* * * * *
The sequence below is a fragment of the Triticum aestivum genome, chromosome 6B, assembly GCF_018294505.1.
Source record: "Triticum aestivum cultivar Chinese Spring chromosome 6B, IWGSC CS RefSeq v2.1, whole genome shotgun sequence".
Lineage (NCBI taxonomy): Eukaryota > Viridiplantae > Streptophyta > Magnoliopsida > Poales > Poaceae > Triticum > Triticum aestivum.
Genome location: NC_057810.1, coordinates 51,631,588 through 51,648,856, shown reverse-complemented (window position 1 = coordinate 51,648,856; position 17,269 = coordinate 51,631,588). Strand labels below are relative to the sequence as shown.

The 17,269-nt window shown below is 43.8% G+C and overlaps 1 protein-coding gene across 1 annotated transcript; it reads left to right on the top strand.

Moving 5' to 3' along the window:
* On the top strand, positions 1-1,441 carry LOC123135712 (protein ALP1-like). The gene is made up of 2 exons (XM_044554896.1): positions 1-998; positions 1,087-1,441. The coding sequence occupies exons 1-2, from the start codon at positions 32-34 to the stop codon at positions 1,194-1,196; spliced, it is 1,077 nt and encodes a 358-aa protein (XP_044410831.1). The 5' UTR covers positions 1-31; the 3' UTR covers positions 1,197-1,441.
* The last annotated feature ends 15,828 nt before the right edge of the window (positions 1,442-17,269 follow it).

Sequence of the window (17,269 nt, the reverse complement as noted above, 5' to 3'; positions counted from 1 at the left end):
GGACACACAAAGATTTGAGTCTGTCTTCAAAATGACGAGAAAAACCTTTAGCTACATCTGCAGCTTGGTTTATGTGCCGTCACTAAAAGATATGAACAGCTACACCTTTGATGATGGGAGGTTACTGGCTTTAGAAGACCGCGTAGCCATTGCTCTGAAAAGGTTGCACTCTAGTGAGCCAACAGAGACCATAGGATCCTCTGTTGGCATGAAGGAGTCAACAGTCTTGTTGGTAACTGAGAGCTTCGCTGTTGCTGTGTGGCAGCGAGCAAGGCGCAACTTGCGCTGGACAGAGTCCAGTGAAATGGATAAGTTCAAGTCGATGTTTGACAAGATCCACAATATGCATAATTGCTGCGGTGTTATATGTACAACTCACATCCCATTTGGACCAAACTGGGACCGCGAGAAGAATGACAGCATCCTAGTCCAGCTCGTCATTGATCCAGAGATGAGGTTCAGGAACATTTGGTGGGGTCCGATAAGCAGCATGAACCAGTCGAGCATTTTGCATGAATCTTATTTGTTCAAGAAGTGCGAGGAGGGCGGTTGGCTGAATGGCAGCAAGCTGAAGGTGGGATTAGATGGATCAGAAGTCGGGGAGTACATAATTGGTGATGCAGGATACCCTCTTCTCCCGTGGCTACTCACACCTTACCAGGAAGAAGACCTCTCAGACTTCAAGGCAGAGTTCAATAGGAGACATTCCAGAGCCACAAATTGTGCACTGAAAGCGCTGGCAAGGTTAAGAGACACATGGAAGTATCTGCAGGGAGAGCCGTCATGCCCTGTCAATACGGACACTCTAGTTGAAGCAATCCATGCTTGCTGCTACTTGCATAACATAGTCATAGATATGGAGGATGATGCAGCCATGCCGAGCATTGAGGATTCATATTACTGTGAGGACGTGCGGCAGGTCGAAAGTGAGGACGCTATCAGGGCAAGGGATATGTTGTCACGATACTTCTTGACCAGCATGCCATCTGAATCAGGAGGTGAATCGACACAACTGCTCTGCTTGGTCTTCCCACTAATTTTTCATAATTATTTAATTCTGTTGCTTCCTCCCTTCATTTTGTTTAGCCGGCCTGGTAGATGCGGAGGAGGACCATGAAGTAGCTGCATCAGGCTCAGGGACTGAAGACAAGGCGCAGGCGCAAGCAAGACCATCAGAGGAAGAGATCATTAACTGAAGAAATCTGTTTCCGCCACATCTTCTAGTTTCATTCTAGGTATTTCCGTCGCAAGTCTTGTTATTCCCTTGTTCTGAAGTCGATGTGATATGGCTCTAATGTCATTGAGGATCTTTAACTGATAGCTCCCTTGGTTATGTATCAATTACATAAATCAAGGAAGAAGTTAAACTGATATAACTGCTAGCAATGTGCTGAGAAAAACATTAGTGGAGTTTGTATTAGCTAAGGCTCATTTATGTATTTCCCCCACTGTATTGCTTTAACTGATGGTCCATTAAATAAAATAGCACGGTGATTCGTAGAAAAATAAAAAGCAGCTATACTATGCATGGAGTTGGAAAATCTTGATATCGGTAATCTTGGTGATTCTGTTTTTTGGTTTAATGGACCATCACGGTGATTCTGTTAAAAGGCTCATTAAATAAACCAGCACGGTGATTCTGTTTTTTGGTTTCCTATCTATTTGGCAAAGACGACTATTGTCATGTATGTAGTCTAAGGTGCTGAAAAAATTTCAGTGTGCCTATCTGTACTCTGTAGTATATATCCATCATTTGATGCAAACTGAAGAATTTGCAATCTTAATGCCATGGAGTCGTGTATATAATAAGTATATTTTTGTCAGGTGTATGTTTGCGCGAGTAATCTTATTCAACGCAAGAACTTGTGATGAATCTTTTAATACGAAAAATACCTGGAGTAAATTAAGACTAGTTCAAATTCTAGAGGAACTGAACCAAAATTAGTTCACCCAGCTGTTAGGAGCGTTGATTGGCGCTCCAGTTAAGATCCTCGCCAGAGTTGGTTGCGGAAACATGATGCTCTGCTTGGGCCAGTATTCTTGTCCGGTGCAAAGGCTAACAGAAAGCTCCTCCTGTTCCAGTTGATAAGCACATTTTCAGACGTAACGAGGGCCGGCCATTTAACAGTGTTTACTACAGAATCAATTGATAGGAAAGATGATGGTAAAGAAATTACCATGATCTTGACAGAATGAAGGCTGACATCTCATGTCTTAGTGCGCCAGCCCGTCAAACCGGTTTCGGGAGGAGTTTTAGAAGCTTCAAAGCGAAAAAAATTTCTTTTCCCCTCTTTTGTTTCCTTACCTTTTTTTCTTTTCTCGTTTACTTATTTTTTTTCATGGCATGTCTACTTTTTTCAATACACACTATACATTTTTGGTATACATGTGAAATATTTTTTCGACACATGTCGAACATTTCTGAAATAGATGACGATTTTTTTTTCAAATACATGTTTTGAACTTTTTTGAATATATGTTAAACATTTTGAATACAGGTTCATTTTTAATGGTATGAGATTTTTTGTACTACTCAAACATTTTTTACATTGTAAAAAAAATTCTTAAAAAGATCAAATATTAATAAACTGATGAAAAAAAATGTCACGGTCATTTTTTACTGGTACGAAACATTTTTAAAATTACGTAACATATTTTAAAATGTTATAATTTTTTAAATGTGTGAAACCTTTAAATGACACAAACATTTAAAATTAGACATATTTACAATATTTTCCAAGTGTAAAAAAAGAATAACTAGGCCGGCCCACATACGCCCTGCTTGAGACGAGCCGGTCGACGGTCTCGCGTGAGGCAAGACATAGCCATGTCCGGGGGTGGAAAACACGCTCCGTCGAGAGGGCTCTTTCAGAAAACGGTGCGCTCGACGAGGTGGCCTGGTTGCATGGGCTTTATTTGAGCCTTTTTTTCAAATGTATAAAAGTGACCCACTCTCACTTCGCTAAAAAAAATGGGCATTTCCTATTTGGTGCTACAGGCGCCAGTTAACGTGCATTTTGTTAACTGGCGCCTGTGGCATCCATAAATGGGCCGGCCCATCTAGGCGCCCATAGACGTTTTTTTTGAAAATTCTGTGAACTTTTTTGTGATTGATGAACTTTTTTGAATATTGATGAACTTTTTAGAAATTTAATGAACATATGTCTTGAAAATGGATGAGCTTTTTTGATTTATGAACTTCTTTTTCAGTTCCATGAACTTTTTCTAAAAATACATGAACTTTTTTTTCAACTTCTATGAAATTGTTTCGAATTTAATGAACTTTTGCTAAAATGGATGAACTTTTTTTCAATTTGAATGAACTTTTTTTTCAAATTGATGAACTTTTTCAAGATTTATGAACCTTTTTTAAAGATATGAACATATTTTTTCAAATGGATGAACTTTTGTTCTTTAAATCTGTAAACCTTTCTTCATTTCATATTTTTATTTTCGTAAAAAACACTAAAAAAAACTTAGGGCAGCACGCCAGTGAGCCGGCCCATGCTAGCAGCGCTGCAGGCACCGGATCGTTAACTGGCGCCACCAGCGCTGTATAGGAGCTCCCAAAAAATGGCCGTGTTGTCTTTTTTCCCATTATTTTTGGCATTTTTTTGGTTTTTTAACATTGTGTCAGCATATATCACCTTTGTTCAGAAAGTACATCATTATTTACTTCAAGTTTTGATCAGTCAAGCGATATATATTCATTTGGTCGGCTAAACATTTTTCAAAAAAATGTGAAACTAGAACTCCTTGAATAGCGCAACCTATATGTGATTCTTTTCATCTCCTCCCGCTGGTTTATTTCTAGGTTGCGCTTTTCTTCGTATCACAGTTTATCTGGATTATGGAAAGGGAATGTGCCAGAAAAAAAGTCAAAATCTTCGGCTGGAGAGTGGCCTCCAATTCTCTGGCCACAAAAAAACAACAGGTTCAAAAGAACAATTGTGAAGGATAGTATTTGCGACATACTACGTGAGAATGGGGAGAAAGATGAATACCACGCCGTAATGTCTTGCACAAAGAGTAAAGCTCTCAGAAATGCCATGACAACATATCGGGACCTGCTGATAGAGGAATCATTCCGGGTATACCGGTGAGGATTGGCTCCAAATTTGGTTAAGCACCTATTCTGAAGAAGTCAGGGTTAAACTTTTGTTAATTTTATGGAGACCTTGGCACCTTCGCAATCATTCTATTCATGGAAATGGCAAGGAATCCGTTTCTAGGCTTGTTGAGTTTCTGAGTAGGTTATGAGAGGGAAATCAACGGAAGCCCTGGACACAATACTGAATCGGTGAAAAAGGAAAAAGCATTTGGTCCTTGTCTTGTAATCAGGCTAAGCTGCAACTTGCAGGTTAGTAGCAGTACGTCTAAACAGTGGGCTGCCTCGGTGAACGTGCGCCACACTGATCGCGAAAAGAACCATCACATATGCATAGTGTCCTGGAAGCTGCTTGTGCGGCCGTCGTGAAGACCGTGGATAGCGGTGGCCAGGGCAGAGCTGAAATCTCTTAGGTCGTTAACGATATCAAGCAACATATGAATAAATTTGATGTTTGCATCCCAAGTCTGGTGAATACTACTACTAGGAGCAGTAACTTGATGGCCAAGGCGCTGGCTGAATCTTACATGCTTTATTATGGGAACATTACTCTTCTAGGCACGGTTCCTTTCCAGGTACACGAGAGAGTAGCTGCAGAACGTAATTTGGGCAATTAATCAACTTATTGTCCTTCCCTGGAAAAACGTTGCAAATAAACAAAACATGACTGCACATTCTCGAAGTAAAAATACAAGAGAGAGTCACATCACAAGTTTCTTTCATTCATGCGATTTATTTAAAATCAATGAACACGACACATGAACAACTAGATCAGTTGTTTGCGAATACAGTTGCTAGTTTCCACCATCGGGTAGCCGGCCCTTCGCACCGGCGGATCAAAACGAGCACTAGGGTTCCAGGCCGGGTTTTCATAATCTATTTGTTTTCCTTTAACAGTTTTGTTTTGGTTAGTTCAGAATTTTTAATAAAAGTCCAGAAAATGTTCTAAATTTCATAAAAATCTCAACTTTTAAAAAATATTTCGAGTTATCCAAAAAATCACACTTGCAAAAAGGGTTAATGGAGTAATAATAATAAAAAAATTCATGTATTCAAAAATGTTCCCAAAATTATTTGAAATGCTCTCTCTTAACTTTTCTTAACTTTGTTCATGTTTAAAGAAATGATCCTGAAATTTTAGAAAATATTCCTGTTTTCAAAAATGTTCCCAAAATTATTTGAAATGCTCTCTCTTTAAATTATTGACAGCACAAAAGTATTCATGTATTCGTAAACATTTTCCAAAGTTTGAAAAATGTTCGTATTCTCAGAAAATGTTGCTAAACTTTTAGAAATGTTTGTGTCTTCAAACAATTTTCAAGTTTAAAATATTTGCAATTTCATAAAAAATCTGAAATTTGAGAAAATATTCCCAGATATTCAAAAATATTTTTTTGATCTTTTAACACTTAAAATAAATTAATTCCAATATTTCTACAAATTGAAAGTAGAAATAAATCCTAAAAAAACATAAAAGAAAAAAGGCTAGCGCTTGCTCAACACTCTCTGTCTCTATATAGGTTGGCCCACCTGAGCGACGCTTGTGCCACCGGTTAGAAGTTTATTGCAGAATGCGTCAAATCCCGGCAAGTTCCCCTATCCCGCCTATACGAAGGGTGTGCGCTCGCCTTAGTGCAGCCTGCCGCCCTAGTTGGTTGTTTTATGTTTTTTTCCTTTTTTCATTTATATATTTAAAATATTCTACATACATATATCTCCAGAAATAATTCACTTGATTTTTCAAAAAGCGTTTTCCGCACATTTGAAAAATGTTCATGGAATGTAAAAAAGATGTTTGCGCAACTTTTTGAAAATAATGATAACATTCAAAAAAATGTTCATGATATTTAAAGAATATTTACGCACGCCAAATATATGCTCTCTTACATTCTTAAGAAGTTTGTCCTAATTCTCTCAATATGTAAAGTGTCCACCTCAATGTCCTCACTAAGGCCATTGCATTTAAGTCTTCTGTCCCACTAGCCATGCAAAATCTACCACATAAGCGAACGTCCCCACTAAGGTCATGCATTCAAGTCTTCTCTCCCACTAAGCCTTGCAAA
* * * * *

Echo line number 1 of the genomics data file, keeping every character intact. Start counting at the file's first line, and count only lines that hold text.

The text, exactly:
The sequence below is a fragment of the Triticum aestivum genome, chromosome 6B, assembly GCF_018294505.1.